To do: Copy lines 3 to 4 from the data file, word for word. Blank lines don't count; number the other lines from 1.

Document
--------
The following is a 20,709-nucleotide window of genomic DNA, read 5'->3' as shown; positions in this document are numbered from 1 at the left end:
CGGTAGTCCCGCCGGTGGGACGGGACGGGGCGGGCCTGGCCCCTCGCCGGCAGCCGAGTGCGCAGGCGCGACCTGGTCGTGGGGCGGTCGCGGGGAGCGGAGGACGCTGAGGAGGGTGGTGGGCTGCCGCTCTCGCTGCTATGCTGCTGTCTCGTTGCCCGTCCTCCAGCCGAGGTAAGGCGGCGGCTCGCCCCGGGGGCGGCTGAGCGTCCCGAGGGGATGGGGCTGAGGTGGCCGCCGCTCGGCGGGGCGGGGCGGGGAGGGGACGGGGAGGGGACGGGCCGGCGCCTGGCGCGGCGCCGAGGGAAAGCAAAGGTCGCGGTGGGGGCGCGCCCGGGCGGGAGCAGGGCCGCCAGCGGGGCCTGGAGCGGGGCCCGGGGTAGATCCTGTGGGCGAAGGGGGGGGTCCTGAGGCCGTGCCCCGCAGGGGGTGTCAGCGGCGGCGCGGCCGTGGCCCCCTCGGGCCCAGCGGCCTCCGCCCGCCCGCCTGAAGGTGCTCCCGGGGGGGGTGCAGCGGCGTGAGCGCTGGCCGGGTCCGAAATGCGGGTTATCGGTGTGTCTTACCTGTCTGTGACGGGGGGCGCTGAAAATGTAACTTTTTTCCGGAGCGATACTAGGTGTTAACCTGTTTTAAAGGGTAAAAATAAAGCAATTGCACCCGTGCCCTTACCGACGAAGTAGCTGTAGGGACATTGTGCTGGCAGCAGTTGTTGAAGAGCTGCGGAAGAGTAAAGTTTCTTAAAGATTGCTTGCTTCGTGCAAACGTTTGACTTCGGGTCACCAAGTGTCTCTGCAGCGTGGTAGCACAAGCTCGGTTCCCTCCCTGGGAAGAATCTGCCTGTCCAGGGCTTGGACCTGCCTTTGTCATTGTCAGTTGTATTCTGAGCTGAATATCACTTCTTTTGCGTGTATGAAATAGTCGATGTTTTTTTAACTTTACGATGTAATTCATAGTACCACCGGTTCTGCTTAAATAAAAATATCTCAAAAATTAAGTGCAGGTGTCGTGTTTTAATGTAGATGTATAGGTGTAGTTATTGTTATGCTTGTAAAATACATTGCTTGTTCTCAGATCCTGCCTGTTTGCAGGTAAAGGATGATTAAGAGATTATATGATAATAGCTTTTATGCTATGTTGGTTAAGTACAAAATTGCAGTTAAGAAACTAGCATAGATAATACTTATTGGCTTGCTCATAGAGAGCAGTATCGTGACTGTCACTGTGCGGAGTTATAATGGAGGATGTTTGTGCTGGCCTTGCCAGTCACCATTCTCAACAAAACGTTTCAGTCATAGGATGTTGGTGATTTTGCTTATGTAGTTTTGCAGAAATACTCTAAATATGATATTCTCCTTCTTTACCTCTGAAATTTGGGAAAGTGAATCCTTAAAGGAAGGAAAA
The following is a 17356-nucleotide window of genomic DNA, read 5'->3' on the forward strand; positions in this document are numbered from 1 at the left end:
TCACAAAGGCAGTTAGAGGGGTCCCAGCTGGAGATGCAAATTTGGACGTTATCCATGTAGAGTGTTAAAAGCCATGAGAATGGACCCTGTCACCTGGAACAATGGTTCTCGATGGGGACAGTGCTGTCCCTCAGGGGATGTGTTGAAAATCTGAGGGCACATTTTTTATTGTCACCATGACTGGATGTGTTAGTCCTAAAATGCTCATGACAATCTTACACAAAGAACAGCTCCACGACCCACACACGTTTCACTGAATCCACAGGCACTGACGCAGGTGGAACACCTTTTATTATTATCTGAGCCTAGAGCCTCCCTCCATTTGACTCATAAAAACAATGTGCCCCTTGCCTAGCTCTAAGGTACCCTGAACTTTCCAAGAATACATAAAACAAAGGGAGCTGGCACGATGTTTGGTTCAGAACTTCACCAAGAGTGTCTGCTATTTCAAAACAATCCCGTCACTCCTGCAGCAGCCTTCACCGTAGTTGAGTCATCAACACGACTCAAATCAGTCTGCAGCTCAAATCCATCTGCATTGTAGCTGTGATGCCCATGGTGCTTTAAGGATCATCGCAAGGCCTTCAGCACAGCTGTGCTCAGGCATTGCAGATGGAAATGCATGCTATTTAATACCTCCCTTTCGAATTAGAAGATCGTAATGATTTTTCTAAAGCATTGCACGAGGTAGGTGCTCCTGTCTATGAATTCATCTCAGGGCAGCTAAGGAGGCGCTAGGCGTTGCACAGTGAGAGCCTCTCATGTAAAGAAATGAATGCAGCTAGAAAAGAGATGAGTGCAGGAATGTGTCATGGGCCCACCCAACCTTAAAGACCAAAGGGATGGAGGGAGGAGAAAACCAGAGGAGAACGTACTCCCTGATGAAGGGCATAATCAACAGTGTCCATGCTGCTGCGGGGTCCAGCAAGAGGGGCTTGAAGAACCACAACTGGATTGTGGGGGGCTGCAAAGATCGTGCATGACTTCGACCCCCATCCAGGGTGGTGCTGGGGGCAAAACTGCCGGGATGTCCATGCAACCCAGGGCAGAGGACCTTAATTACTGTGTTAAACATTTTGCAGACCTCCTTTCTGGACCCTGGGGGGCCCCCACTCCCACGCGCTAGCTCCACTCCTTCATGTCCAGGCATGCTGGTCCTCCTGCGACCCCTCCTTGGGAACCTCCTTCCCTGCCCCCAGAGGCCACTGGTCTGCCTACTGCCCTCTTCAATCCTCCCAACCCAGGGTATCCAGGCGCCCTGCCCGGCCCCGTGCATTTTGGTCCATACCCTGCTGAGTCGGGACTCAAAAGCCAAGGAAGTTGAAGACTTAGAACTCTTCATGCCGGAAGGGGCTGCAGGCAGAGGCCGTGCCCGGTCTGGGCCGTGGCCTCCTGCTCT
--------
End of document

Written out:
The following is a 17356-nucleotide window of genomic DNA, read 5'->3' on the forward strand; positions in this document are numbered from 1 at the left end:
TCACAAAGGCAGTTAGAGGGGTCCCAGCTGGAGATGCAAATTTGGACGTTATCCATGTAGAGTGTTAAAAGCCATGAGAATGGACCCTGTCACCTGGAACAATGGTTCTCGATGGGGACAGTGCTGTCCCTCAGGGGATGTGTTGAAAATCTGAGGGCACATTTTTTATTGTCACCATGACTGGATGTGTTAGTCCTAAAATGCTCATGACAATCTTACACAAAGAACAGCTCCACGACCCACACACGTTTCACTGAATCCACAGGCACTGACGCAGGTGGAACACCTTTTATTATTATCTGAGCCTAGAGCCTCCCTCCATTTGACTCATAAAAACAATGTGCCCCTTGCCTAGCTCTAAGGTACCCTGAACTTTCCAAGAATACATAAAACAAAGGGAGCTGGCACGATGTTTGGTTCAGAACTTCACCAAGAGTGTCTGCTATTTCAAAACAATCCCGTCACTCCTGCAGCAGCCTTCACCGTAGTTGAGTCATCAACACGACTCAAATCAGTCTGCAGCTCAAATCCATCTGCATTGTAGCTGTGATGCCCATGGTGCTTTAAGGATCATCGCAAGGCCTTCAGCACAGCTGTGCTCAGGCATTGCAGATGGAAATGCATGCTATTTAATACCTCCCTTTCGAATTAGAAGATCGTAATGATTTTTCTAAAGCATTGCACGAGGTAGGTGCTCCTGTCTATGAATTCATCTCAGGGCAGCTAAGGAGGCGCTAGGCGTTGCACAGTGAGAGCCTCTCATGTAAAGAAATGAATGCAGCTAGAAAAGAGATGAGTGCAGGAATGTGTCATGGGCCCACCCAACCTTAAAGACCAAAGGGATGGAGGGAGGAGAAAACCAGAGGAGAACGTACTCCCTGATGAAGGGCATAATCAACAGTGTCCATGCTGCTGCGGGGTCCAGCAAGAGGGGCTTGAAGAACCACAACTGGATTGTGGGGGGCTGCAAAGATCGTGCATGACTTCGACCCCCATCCAGGGTGGTGCTGGGGGCAAAACTGCCGGGATGTCCATGCAACCCAGGGCAGAGGACCTTAATTACTGTGTTAAACATTTTGCAGACCTCCTTTCTGGACCCTGGGGGGCCCCCACTCCCACGCGCTAGCTCCACTCCTTCATGTCCAGGCATGCTGGTCCTCCTGCGACCCCTCCTTGGGAACCTCCTTCCCTGCCCCCAGAGGCCACTGGTCTGCCTACTGCCCTCTTCAATCCTCCCAACCCAGGGTATCCAGGCGCCCTGCCCGGCCCCGTGCATTTTGGTCCATACCCTGCTGAGTCGGGACTCAAAAGCCAAGGAAGTTGAAGACTTAGAACTCTTCATGCCGGAAGGGGCTGCAGGCAGAGGCCGTGCCCGGTCTGGGCCGTGGCCTCCTGCTCT